should furnish a photograph of himself, his passport, his certificate of registration, if an alien, and two references from responsible British individuals stating the reason for the journey and the nature of the business to be transacted. Within a fortnight of the publication of my suggestion the Government adopted it, and have established a special department at the Home Office for the purpose of interviewing all intending to leave England for Holland. The regulations are now most stringent. And, surely, not before they were required.
Thus one step has been taken to reduce the enemy alien peril. But more remains to be done. If we wish to end it, once and for all, we should follow the example of our Allies, the Russians, who were well aware of the network of spies spread over their land. In Russia every German, whether naturalised or not, has been interned, every German woman and child has been sent out of the country, and all property belonging to German companies, or individuals, has been confiscated for ever by the Government.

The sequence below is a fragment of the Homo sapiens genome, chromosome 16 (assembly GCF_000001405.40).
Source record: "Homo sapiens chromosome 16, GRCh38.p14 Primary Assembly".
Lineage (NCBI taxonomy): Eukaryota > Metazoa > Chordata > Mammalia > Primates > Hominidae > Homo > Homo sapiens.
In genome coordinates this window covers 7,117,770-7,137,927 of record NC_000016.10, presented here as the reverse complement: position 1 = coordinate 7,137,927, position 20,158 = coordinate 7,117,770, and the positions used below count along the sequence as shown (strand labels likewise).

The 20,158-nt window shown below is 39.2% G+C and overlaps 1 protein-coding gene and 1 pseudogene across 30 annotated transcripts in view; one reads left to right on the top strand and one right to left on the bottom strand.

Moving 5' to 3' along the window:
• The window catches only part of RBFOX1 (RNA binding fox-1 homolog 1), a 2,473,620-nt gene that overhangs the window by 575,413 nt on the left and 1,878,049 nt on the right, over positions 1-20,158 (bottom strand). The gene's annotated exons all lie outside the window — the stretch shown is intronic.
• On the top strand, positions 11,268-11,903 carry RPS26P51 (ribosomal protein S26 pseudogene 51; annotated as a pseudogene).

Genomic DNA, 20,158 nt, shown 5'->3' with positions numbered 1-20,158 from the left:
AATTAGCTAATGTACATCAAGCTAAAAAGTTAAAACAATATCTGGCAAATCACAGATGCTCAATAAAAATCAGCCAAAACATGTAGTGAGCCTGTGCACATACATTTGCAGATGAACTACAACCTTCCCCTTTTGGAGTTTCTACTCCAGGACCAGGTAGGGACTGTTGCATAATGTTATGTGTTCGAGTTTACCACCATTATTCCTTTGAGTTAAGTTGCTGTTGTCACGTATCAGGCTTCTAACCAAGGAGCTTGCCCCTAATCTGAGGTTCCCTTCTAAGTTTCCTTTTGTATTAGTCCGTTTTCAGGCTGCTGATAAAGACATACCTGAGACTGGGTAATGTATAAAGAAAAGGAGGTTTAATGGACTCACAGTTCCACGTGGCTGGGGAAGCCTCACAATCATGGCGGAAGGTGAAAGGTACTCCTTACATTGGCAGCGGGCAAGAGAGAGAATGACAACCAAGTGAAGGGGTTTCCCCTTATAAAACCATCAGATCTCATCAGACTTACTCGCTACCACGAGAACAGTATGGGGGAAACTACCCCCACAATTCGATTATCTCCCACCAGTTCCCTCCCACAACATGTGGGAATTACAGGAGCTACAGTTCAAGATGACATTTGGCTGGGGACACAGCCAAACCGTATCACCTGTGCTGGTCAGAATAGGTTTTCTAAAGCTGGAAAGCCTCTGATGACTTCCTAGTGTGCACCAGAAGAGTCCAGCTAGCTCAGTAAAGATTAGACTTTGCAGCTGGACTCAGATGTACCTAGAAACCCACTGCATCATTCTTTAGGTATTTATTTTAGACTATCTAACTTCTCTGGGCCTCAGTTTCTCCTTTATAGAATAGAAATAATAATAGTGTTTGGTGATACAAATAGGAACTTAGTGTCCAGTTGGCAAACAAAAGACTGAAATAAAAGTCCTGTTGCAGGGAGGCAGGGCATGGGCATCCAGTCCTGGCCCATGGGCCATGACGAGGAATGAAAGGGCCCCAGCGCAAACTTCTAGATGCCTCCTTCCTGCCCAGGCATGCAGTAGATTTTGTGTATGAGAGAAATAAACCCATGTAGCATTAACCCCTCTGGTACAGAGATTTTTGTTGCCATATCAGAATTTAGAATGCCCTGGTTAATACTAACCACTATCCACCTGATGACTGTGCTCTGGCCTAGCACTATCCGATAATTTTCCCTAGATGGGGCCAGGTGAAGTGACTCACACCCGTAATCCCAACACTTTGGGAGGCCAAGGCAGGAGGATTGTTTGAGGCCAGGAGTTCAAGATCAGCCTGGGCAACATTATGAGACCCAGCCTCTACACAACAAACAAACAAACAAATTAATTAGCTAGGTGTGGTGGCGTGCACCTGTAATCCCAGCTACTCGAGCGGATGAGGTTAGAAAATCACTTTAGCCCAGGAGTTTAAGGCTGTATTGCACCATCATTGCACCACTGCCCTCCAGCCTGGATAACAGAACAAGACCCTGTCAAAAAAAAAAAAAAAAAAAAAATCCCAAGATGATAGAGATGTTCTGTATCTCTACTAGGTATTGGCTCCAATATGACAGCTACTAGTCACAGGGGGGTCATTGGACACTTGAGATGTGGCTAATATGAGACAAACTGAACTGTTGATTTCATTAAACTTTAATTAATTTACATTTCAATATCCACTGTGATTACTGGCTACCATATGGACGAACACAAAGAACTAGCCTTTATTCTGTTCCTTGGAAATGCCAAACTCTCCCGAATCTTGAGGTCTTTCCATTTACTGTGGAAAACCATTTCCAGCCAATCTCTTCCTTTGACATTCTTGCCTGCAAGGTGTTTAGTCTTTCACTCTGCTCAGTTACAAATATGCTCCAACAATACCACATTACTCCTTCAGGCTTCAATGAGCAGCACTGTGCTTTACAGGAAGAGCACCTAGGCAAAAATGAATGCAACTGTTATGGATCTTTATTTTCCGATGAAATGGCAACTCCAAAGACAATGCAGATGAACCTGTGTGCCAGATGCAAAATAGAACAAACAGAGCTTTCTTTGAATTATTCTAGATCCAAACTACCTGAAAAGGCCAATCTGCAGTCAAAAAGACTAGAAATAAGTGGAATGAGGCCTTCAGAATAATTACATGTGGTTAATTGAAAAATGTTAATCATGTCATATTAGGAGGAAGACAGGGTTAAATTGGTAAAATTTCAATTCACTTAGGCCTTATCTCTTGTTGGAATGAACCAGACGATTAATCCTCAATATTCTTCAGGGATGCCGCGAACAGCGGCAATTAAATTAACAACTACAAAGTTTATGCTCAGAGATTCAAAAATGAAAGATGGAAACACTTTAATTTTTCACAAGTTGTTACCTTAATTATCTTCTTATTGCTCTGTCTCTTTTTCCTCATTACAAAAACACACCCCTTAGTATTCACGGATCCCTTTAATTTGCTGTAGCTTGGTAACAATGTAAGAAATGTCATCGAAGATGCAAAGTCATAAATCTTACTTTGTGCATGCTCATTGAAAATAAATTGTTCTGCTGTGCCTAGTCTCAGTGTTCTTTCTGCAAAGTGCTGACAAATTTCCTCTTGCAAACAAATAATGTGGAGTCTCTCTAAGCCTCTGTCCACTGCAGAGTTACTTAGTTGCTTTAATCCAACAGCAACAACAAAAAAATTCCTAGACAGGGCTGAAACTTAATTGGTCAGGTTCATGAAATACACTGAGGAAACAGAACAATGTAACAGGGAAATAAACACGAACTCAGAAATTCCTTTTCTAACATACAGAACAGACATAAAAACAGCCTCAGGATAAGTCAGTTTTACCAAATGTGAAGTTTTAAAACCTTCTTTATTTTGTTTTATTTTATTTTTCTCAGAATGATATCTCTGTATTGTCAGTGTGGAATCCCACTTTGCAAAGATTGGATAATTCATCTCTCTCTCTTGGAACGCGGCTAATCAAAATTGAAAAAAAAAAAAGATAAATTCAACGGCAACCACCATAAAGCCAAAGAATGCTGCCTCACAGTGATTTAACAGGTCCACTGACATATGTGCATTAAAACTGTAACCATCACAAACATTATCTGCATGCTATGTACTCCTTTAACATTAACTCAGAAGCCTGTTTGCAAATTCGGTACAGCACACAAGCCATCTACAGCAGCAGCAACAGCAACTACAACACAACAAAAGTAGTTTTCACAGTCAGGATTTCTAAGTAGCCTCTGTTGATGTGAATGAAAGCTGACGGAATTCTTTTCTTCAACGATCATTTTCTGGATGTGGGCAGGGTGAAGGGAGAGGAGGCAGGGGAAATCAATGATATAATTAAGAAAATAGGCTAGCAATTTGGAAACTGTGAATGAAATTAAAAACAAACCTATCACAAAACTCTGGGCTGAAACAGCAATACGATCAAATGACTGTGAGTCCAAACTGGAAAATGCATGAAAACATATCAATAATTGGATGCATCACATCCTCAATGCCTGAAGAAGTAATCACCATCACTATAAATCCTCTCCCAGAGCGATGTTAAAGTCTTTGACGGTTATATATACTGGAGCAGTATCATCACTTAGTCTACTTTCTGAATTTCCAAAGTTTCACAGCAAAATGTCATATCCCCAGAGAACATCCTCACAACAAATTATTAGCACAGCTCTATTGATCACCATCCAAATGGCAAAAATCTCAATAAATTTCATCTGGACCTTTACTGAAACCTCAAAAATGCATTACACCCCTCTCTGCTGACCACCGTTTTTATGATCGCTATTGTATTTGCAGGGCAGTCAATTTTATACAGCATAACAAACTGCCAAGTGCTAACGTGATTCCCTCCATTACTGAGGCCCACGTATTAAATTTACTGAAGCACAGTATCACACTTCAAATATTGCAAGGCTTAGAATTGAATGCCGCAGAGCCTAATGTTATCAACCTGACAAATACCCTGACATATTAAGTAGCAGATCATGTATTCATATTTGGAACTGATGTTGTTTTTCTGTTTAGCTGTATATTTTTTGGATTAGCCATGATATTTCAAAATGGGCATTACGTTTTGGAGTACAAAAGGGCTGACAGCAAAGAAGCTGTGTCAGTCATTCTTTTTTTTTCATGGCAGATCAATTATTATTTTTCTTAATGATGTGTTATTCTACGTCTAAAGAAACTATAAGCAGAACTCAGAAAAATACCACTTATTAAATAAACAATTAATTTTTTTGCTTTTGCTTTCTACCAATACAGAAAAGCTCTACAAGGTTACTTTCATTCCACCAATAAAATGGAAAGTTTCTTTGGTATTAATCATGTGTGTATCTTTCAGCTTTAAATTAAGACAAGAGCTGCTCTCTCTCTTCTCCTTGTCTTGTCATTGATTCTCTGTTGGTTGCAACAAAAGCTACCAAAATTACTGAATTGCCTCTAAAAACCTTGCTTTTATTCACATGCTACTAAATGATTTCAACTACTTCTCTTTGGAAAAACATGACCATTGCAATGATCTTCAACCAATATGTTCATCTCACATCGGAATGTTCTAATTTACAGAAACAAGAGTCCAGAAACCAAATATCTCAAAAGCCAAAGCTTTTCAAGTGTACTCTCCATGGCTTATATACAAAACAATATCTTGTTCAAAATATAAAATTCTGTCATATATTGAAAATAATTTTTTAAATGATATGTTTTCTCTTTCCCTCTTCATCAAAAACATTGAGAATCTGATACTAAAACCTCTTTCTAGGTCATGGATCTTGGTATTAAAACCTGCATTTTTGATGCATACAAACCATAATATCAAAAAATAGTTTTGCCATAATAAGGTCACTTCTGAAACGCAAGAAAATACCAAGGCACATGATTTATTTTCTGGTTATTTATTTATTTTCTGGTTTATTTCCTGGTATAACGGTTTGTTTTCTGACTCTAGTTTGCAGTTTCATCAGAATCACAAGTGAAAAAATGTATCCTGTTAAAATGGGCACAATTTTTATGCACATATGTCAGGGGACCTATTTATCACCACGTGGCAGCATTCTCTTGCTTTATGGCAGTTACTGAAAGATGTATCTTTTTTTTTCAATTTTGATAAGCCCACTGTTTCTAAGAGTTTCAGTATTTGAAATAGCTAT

One result of this confiscation is that factories in first-class condition can now be purchased from the Russian Government for what the bricks are worth. In addition, there is a fine upon all persons heard speaking German in public. In the opinion of Russians, Germany was, as in England, a kind of octopus, and now they have the opportunity they have thrown it off for ever. Why should we still pursue the policy of the kid-glove and allow the peril to daily increase when the Government could, by a stroke of the pen, end it for ever, as Russia has done?
Now there is one remedy, and only one, for the national apathy. The truth must be told, and